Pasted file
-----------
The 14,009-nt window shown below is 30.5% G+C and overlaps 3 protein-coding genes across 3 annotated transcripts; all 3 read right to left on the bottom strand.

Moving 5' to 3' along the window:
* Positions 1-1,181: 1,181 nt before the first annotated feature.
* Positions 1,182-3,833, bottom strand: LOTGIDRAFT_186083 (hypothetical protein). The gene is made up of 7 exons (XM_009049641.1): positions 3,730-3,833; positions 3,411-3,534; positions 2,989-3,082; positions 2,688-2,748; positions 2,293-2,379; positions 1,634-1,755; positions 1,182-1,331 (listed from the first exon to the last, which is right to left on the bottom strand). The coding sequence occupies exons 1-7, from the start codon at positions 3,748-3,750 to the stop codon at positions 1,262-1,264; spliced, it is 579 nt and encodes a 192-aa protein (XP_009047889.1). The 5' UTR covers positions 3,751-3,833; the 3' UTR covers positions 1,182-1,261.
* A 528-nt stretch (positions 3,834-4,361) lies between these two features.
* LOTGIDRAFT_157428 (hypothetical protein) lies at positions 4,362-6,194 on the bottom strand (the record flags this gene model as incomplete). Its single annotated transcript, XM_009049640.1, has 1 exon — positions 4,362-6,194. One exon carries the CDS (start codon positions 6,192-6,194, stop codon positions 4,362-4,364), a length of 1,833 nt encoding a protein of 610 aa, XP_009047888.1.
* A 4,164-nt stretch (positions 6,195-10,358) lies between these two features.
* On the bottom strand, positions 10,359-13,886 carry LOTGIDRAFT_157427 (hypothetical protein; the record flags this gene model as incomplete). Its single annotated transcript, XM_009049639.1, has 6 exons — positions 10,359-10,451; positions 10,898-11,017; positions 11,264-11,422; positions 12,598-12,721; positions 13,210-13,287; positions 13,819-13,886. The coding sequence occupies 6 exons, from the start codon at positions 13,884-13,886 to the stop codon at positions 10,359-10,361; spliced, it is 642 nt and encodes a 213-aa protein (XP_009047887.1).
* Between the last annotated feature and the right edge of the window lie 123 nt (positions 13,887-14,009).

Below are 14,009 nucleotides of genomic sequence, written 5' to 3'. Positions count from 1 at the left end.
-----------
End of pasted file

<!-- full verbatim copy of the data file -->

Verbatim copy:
The 14,009-nt window shown below is 30.5% G+C and overlaps 3 protein-coding genes across 3 annotated transcripts; all 3 read right to left on the bottom strand.

Moving 5' to 3' along the window:
* Positions 1-1,181: 1,181 nt before the first annotated feature.
* Positions 1,182-3,833, bottom strand: LOTGIDRAFT_186083 (hypothetical protein). The gene is made up of 7 exons (XM_009049641.1): positions 3,730-3,833; positions 3,411-3,534; positions 2,989-3,082; positions 2,688-2,748; positions 2,293-2,379; positions 1,634-1,755; positions 1,182-1,331 (listed from the first exon to the last, which is right to left on the bottom strand). The coding sequence occupies exons 1-7, from the start codon at positions 3,748-3,750 to the stop codon at positions 1,262-1,264; spliced, it is 579 nt and encodes a 192-aa protein (XP_009047889.1). The 5' UTR covers positions 3,751-3,833; the 3' UTR covers positions 1,182-1,261.
* A 528-nt stretch (positions 3,834-4,361) lies between these two features.
* LOTGIDRAFT_157428 (hypothetical protein) lies at positions 4,362-6,194 on the bottom strand (the record flags this gene model as incomplete). Its single annotated transcript, XM_009049640.1, has 1 exon — positions 4,362-6,194. One exon carries the CDS (start codon positions 6,192-6,194, stop codon positions 4,362-4,364), a length of 1,833 nt encoding a protein of 610 aa, XP_009047888.1.
* A 4,164-nt stretch (positions 6,195-10,358) lies between these two features.
* On the bottom strand, positions 10,359-13,886 carry LOTGIDRAFT_157427 (hypothetical protein; the record flags this gene model as incomplete). Its single annotated transcript, XM_009049639.1, has 6 exons — positions 10,359-10,451; positions 10,898-11,017; positions 11,264-11,422; positions 12,598-12,721; positions 13,210-13,287; positions 13,819-13,886. The coding sequence occupies 6 exons, from the start codon at positions 13,884-13,886 to the stop codon at positions 10,359-10,361; spliced, it is 642 nt and encodes a 213-aa protein (XP_009047887.1).
* Between the last annotated feature and the right edge of the window lie 123 nt (positions 13,887-14,009).

Below are 14,009 nucleotides of genomic sequence, written 5' to 3'. Positions count from 1 at the left end.